Ancient Lead Emissions Polluted Arctic
Researchers have discovered lead emissions from ancient Roman and Greek smelters buried in British peat and Swedish lake sediments (SN: 3/26/94, p.198). But a new study shows that ancient airborne pollutants traveled even farther and contaminated the lower atmosphere of the lower Arctic.
"This...marks the oldest large-scale hemispheric pollution ever reported," Sungmin Hong of Domaine University in Grenoble, France, and his colleagues assert in the Sept. 23 SCIENCE.
The team analyzed cores drilled by the European Greenland Ice Core Project in central Greenland. Lead production increased during a period of Roman cultural expansion 2,500 to 1,700 years ago. Lead concentrations reached a high of about 2 picograms per gram (pg/g) of ice during the 800-year span. This is nearly four times the amount found in ice dating to before people began working lead.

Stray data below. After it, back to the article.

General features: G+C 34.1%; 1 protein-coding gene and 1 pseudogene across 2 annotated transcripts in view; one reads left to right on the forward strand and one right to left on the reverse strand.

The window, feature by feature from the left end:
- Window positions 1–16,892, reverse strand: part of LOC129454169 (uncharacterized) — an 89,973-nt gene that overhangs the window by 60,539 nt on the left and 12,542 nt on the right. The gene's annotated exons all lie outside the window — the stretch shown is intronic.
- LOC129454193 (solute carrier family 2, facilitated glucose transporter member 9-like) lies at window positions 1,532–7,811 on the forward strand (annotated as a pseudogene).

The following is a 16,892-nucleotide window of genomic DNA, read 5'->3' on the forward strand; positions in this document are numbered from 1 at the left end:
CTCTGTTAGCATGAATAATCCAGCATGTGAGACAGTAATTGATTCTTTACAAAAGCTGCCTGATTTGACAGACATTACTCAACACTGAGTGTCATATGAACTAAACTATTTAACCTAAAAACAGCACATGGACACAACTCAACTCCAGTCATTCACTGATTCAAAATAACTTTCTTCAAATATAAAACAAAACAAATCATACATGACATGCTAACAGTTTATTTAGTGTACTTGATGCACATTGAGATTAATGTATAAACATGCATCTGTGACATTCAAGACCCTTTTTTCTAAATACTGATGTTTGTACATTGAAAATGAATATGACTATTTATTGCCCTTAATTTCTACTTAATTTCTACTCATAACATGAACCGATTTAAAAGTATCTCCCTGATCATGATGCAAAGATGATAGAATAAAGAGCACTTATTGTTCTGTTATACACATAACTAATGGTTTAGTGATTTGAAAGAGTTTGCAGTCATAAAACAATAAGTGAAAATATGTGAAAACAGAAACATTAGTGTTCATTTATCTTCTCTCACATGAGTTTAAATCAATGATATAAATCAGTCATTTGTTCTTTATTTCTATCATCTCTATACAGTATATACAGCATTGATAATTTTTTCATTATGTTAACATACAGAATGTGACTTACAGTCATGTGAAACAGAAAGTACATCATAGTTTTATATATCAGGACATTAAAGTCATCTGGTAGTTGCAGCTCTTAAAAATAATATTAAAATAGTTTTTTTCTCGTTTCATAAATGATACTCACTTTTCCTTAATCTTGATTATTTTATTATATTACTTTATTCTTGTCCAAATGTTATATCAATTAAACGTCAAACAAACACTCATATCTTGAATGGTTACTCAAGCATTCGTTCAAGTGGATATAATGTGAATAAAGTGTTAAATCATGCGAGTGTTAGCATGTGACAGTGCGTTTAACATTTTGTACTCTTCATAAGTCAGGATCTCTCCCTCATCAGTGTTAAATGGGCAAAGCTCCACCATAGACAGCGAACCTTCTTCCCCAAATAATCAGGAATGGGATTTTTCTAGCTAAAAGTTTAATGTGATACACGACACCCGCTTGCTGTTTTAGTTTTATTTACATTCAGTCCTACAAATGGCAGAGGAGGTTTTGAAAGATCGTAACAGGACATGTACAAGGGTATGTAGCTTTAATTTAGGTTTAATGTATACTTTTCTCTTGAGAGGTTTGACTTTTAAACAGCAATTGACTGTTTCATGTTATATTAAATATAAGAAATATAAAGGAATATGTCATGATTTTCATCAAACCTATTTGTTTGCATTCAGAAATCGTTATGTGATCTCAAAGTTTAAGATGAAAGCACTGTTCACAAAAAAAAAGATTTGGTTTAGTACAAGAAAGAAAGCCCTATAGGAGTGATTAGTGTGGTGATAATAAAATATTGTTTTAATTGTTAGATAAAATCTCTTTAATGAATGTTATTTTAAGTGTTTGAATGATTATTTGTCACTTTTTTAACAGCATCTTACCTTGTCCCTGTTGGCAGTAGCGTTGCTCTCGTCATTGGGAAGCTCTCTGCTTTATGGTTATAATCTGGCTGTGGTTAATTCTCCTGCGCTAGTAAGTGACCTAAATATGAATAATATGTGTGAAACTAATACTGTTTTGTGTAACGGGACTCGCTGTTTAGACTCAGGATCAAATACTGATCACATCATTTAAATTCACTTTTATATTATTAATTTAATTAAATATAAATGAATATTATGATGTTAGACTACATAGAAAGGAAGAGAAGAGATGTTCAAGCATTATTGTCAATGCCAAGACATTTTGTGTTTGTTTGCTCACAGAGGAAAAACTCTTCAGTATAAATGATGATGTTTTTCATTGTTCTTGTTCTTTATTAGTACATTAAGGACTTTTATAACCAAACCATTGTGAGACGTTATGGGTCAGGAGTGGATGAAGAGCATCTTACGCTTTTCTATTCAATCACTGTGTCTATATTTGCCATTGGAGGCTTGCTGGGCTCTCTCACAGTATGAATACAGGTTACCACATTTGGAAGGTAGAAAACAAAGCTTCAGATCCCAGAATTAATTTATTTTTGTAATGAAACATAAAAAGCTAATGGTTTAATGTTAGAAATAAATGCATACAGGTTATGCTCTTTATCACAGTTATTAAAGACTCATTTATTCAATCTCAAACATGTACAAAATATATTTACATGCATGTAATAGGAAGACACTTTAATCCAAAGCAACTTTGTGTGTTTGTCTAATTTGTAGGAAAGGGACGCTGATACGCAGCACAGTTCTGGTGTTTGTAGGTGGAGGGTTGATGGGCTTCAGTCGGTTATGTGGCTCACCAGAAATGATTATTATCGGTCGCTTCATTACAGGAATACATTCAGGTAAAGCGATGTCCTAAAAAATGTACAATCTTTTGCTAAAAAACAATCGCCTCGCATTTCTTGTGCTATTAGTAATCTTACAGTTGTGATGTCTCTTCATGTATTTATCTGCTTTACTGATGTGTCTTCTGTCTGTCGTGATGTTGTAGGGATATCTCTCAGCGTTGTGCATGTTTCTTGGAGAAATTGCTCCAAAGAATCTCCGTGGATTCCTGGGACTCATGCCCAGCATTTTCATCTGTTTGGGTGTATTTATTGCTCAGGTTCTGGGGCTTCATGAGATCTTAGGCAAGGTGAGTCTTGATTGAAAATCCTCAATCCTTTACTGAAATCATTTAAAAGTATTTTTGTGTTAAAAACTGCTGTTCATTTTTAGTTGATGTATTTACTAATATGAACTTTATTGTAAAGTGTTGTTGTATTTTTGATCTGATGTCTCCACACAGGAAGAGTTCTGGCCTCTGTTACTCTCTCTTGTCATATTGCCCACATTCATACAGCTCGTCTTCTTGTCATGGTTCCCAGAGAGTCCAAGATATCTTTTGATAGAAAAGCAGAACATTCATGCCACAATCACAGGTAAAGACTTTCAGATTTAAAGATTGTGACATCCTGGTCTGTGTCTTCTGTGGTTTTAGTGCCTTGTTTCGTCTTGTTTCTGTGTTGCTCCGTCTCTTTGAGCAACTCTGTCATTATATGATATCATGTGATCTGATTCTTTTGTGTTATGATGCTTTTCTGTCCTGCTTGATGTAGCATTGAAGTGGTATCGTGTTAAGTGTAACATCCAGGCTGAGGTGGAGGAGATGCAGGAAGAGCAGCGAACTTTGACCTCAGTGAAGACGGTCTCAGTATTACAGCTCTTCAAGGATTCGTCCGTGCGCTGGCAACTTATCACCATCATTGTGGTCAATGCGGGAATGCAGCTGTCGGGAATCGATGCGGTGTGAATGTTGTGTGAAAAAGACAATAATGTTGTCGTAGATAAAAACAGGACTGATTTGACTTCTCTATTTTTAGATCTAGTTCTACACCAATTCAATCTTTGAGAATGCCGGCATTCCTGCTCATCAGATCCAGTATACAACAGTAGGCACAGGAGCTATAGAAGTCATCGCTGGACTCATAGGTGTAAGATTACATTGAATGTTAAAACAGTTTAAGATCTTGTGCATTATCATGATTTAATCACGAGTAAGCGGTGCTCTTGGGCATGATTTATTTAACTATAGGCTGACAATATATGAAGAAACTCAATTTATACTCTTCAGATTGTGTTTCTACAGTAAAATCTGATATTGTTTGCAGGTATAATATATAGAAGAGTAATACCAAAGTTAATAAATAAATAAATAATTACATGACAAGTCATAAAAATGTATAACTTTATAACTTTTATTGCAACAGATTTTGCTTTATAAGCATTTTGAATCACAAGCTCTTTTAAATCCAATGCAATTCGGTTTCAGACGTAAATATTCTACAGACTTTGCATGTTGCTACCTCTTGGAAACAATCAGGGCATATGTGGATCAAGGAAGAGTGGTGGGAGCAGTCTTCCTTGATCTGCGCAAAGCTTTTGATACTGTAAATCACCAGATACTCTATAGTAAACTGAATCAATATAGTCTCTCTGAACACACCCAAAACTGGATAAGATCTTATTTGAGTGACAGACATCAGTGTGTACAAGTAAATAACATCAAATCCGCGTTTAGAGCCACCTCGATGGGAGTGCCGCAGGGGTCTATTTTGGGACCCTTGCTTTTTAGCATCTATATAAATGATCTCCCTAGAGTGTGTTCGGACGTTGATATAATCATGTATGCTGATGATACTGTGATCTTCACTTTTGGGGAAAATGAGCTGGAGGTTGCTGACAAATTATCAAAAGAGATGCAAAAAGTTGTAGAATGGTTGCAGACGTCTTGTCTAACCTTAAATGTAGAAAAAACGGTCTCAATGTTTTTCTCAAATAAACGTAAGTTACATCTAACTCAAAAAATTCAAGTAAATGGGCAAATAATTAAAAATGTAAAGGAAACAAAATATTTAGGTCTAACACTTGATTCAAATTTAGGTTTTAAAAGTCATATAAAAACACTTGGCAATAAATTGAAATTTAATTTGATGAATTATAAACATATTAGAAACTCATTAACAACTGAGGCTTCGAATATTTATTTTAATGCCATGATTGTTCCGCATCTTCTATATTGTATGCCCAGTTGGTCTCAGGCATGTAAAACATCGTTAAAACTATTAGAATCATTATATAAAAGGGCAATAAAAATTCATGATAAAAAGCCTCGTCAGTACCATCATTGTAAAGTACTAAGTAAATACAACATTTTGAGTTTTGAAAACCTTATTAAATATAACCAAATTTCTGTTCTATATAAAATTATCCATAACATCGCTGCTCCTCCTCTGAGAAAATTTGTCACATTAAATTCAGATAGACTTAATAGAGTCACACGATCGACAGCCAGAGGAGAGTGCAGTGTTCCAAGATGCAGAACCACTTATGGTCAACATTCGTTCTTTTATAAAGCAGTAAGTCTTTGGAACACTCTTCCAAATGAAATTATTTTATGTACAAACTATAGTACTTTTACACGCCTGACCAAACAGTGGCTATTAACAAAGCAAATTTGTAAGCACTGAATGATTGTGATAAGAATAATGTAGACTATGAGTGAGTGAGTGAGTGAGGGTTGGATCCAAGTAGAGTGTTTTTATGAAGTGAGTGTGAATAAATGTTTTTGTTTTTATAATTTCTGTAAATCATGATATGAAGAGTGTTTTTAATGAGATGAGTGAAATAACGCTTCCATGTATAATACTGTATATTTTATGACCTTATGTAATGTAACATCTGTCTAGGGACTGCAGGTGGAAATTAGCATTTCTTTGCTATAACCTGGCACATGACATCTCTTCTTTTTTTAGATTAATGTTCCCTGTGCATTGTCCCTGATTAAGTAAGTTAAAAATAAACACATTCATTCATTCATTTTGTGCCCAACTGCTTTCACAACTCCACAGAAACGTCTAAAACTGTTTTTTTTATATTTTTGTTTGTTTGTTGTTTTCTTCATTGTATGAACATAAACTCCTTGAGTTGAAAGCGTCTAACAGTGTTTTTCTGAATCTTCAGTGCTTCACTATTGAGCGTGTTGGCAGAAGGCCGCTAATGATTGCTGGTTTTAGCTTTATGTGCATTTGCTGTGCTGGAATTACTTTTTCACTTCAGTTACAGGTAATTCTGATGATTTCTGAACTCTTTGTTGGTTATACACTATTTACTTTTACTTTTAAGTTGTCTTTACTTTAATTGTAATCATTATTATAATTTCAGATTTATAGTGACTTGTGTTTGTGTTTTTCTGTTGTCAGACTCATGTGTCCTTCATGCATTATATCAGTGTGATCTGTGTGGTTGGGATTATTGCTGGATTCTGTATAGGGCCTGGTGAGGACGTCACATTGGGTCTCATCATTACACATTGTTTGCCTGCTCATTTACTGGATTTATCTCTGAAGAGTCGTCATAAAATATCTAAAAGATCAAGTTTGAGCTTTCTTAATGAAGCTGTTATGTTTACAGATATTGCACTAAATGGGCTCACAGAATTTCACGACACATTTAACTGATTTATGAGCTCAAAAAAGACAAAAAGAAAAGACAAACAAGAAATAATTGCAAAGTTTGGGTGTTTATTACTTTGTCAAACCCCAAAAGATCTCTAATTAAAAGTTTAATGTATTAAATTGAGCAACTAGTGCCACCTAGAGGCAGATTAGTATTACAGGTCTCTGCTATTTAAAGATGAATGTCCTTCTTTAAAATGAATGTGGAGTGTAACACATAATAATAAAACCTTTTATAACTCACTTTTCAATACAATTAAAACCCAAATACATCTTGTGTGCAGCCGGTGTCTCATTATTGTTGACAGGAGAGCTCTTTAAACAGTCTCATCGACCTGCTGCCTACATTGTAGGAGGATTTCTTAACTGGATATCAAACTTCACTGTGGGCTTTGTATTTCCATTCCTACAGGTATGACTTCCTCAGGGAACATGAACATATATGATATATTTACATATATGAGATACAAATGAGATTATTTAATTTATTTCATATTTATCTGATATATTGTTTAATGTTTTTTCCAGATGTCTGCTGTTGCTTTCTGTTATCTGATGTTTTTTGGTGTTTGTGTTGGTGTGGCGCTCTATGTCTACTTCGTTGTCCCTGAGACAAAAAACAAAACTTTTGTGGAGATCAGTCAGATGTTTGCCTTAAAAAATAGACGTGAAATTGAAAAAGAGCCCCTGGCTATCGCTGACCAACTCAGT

At its peak, lead production in ancient Rome totaled about 80,000 metric tons per year, rivaling the output during the Industrial Revolution, the Hong group calculates. …